The Blacklist continued to chop away at its third season last Thursday with episode five, “Arioch Cain.” The episode was monumentally exciting … if you bought into the premise that Elizabeth Keen (played by Megan Boone)—arguably the show’s most central character—was actually in danger of getting taken out by random assassins. Which, in all honesty, was just not going to happen, given that the whole point of this season is to show Keen’s quest to clear her name after being framed for heinous acts of terrorism. With the drama surrounding FBI criminal informant Raymond Reddington (the wonderful James Spader) and his dealings with traitorous associates and uncharacteristic narrow escapes from the claws of the enemy, the shows still elicits some jaw-dropping reveals that maintain the show’s tradition of striking audiences with the unexpected.
This week’s episode took a slight detour from the show’s usual premise of conveniently exploring relevant world issues through the eyes of a semi-procedural crime drama. Instead of focusing on diverse issues ranging from bioweapons to GMO’s to psychological experiments gone wrong, this week’s plot vehicle came in the form of the “Darknet”—the deepest, darkest corner of the Internet. So in contrast to the show’s usual tendency to bring up complex questions of morality and modern society, viewers were bombarded with a lot of technobabble, resulting in a hollowness that took away from the human drama of the episode. Granted, issues concerning cybersecurity are becoming increasingly relevant in a world bent on going paperless, but the episode’s use of it in the context of unbridled public vigilantism raised an eyebrow or two at the somewhat irrational storyline.
Many of the season’s intense myriad of plot complications boiled over this week, making room for the furthering of the storyline featuring the pervasive and malevolent organization, “The Cabal” in future episodes. After a few weeks of drama getting crammed into episodes like a can of sardines, however, the resolution of some of these storylines ended in a hailstorm of conveniently-timed gunfire. This did not exactly deliver the anticipated shocking resolution of problems that have plagued the show’s main characters to the point of paranoia.
Really, all this resolution did was bring the show back right where it started the season out, which is having FBI Agent Ressler (Diego Klattenhoff) chase down his former partner Keen, while she and Reddington try to take down The Cabal themselves. This sort of circuitous storytelling is to be expected to some degree, however, as the show has a full 22-episode season over which to stretch out the plot, and this method of writing allows the series to have more cohesive seasons.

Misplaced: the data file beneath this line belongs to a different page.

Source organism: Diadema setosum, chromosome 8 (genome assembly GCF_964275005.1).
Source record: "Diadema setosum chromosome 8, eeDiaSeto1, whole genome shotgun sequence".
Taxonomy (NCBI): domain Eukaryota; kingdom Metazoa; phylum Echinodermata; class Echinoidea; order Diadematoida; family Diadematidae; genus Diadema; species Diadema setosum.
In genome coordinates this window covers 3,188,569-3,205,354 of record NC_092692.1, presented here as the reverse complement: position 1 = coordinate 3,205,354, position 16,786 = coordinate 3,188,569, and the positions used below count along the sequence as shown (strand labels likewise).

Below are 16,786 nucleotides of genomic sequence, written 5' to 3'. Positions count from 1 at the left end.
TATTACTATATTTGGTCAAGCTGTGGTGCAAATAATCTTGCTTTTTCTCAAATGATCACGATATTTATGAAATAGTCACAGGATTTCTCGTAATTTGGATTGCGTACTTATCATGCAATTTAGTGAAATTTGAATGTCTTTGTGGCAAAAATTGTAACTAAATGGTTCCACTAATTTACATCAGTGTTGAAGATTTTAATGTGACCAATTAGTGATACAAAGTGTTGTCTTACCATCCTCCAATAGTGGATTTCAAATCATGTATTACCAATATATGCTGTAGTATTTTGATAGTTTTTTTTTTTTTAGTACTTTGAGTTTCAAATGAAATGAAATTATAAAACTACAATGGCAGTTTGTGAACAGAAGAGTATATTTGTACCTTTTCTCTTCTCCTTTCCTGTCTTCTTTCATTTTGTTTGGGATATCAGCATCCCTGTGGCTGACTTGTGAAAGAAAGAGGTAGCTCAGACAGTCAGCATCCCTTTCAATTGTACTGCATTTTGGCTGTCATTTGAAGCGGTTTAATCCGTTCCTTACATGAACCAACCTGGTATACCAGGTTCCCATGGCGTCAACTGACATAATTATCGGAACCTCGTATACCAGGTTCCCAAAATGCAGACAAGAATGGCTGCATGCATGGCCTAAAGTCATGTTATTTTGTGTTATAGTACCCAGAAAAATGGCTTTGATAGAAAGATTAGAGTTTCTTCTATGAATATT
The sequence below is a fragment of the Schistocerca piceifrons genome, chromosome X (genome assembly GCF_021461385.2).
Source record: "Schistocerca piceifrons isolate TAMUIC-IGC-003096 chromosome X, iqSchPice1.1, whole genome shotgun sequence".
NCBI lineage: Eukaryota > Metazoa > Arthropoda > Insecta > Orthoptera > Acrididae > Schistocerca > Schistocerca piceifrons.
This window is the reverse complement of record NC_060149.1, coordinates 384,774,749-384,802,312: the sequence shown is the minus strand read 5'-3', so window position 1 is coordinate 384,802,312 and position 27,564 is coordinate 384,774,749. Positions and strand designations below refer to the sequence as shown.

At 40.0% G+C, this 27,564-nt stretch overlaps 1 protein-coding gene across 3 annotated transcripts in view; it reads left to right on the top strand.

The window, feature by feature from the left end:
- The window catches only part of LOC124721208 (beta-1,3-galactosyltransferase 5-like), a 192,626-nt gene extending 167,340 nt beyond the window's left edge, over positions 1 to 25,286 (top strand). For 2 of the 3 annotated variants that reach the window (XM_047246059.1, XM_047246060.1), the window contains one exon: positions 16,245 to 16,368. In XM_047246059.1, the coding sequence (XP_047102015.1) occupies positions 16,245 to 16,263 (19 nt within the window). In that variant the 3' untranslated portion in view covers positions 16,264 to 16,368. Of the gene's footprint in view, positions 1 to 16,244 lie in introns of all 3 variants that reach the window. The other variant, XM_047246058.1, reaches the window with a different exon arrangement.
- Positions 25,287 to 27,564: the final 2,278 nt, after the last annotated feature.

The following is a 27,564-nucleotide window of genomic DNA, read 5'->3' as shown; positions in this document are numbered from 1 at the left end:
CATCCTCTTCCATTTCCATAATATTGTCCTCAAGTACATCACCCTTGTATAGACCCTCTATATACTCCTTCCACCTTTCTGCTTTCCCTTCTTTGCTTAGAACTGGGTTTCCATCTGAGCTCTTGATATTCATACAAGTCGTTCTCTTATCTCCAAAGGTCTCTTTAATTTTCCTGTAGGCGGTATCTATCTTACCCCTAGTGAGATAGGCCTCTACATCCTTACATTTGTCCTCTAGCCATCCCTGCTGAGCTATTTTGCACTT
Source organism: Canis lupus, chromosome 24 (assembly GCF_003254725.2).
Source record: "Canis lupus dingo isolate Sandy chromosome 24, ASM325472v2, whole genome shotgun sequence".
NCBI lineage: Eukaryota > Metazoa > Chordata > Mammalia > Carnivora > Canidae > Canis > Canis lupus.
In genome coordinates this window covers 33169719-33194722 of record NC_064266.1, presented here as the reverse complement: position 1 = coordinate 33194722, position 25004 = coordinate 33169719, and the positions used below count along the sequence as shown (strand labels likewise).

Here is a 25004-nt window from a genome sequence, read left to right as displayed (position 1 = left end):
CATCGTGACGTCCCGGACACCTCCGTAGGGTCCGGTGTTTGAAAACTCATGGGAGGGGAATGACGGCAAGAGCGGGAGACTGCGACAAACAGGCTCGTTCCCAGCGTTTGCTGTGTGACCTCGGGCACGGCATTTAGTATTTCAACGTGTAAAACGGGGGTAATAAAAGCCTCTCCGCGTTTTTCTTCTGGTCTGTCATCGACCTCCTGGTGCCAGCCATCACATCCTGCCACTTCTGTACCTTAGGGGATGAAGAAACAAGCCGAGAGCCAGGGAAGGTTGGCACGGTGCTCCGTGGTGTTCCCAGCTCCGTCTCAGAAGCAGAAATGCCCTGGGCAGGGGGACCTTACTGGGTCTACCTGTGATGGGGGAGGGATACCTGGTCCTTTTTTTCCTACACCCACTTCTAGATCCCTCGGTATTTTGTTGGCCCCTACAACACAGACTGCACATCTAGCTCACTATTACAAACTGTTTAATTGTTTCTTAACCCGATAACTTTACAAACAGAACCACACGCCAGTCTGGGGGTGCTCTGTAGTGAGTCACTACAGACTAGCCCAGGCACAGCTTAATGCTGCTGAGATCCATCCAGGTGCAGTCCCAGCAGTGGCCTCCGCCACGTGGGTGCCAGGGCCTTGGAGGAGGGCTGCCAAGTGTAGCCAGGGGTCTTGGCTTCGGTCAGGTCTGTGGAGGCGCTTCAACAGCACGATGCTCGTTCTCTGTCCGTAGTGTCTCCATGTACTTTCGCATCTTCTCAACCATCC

Even with its notable flaws, the show’s amazing cast, including Spader, Boone, and Ryan Eggold (who plays Tom Keen), made the fairly predictable plot of the episode turn out to be immensely entertaining. Viewers were still startled by intense action sequences and chases, and left in suspense of how Keen and Reddington would stay ahead of their FBI and hit men pursuers. There was also the detached yet mysterious side mission of Keen, Elizabeth’s super-spy ex-husband, that caused viewers to question exactly how his storyline will tie into helping Elizabeth clear her name.
While this detached storyline could be viewed as a weakness of the show’s writing, it could also be drawing attention back to that all-important human drama that pulls audiences into the story. Really, Tom is functioning as that character that viewers hope succeeds, even though his success in winning the good graces of Elizabeth will entail his performance of some pretty dastardly deeds (such as the episode’s disturbing closing scene of a street thug’s cold, bloody corpse crammed into the trunk of Tom’s car… yikes).
Although last week’s episode gave a lot of screen time to temporary plot developments, one can bet the farm that large numbers of viewers will be glued to their TVs on Thursday night to see The Blacklist’s beloved characters continue to fight for matters of global and personal justice. In a sea of television shows centered around themes of crime and personal discord, The Blacklist continues to make good on its promise to viewers of an hour of thrilling and thought-provoking television, even if a handful of its plot twists occasionally give viewers a sense of deja vu.
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